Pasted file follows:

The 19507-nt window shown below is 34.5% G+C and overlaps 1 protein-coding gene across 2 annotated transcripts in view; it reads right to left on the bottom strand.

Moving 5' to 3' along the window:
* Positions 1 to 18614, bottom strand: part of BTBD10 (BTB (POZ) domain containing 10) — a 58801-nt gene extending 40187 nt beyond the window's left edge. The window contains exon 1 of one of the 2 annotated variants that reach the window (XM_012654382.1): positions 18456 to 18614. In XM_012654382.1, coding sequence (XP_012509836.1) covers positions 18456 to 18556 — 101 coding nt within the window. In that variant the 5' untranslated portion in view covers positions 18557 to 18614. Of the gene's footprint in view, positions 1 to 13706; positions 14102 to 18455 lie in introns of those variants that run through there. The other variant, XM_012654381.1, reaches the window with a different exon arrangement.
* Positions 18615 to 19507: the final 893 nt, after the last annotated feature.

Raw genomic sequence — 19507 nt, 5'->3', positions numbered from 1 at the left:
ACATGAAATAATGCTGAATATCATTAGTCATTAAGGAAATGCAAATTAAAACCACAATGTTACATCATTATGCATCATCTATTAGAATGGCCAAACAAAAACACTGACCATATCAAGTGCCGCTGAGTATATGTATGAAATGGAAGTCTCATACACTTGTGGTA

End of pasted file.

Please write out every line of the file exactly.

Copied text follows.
The 19507-nt window shown below is 34.5% G+C and overlaps 1 protein-coding gene across 2 annotated transcripts in view; it reads right to left on the bottom strand.

Moving 5' to 3' along the window:
* Positions 1 to 18614, bottom strand: part of BTBD10 (BTB (POZ) domain containing 10) — a 58801-nt gene extending 40187 nt beyond the window's left edge. The window contains exon 1 of one of the 2 annotated variants that reach the window (XM_012654382.1): positions 18456 to 18614. In XM_012654382.1, coding sequence (XP_012509836.1) covers positions 18456 to 18556 — 101 coding nt within the window. In that variant the 5' untranslated portion in view covers positions 18557 to 18614. Of the gene's footprint in view, positions 1 to 13706; positions 14102 to 18455 lie in introns of those variants that run through there. The other variant, XM_012654381.1, reaches the window with a different exon arrangement.
* Positions 18615 to 19507: the final 893 nt, after the last annotated feature.

Raw genomic sequence — 19507 nt, 5'->3', positions numbered from 1 at the left:
ACATGAAATAATGCTGAATATCATTAGTCATTAAGGAAATGCAAATTAAAACCACAATGTTACATCATTATGCATCATCTATTAGAATGGCCAAACAAAAACACTGACCATATCAAGTGCCGCTGAGTATATGTATGAAATGGAAGTCTCATACACTTGTGGTA